Travel Girl visits a place where Creole culture is in the spotlight

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VACHERIE, Louisiana - From New Orleans, Laura Plantation is only an hour away by car, but it represents a journey back in time more than 125 years, to a period when sugar cane and slavery were two of the foundations of Creole society.

Every visit to the River Road plantation is guided, and you can take a tour in English or in French. Guides tell the story of Laura -- one of the many strong Creole women who ran this historic home -- along with stories of the many complicated relationships that happened between all the families who lived here, both free and enslaved.

"What we're doing here that's really important is taking our visitors on a walk in the footsteps of four generations of one Louisiana Creole family and really focusing on the Creole aspect of Louisiana, showing why and how Louisiana is such a very different place from the rest of the country," says Joseph Dunn, the man in charge of public relations at Laura Plantation.

The namesake Laura was only 13 years old when the plantation was named for her. She broke tradition, and left the Creole world behind in order to become a modern American woman.

Interesting Fact: Some of the "Br'er Rabbit" tales originated here. The clever rabbit was known as "Compair Lapin" in the Creole world. The fable-like stories teach lessons of life and survival, and were passed down from generation to generation by descendants of the West-African slaves who lived at Laura.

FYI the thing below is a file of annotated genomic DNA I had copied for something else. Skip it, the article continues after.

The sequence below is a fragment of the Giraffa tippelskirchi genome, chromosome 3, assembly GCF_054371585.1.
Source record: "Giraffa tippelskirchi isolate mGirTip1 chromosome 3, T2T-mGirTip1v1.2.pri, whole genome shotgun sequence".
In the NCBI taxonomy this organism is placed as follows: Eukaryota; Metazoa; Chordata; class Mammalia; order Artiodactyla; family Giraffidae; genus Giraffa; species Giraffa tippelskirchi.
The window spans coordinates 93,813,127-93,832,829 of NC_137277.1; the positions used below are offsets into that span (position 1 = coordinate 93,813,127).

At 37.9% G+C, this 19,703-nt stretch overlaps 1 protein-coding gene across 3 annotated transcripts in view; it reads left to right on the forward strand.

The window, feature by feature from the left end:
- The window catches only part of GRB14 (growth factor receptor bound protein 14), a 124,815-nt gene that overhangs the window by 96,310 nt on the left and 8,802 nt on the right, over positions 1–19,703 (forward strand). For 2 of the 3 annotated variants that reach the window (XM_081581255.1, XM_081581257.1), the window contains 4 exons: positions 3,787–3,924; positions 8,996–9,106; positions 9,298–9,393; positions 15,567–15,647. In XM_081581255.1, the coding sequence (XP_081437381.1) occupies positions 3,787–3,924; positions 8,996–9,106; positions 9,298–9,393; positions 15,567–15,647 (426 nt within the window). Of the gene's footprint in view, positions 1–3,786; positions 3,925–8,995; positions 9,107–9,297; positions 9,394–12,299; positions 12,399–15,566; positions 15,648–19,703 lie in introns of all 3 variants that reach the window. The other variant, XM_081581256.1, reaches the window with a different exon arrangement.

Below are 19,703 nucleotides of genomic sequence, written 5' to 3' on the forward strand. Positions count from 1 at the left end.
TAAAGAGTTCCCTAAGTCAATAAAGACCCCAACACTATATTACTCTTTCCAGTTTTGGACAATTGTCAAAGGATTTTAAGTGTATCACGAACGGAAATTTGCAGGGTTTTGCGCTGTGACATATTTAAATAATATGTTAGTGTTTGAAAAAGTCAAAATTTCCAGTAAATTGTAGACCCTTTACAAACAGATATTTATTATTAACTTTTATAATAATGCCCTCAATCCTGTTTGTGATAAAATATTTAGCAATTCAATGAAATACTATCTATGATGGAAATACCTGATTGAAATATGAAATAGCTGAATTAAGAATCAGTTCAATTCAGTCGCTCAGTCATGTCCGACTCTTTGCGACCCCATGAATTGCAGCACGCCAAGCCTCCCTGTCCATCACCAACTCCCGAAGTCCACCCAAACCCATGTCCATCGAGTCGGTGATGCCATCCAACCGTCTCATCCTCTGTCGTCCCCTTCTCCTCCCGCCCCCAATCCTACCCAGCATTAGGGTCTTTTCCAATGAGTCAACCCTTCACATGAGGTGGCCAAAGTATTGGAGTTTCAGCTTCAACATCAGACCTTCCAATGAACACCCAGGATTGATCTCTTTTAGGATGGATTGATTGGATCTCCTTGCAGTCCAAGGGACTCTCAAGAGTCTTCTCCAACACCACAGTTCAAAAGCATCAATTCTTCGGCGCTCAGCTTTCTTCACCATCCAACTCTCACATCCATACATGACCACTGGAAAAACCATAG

Interpreting the slave experience is a main focus of Laura Plantation. There are authentic slave cabins, and a new exhibit showcases more than two decades of research with compelling wall displays covering such topics as religion, agriculture, slave trade, and the role of slaves during the Civil War. It's called "From the Big House to the Quarters; Slavery on Laura Plantation."

Laura's full name was Laura Locoul Gore, and she wrote her memoirs in the 1930s, finishing them at the age of 74. Her legacy lives on with every visitor who steps into this 19th-century time warp. Interesting Fact: Laura was born in 1861, and she never owned slaves.

Tickets to Laura Plantation are $20 for adults and $6 for kids ages 6 and up.

Lonely Planet Travel named named the guided tour at Laura Plantation "The Best History Tour in the United States."

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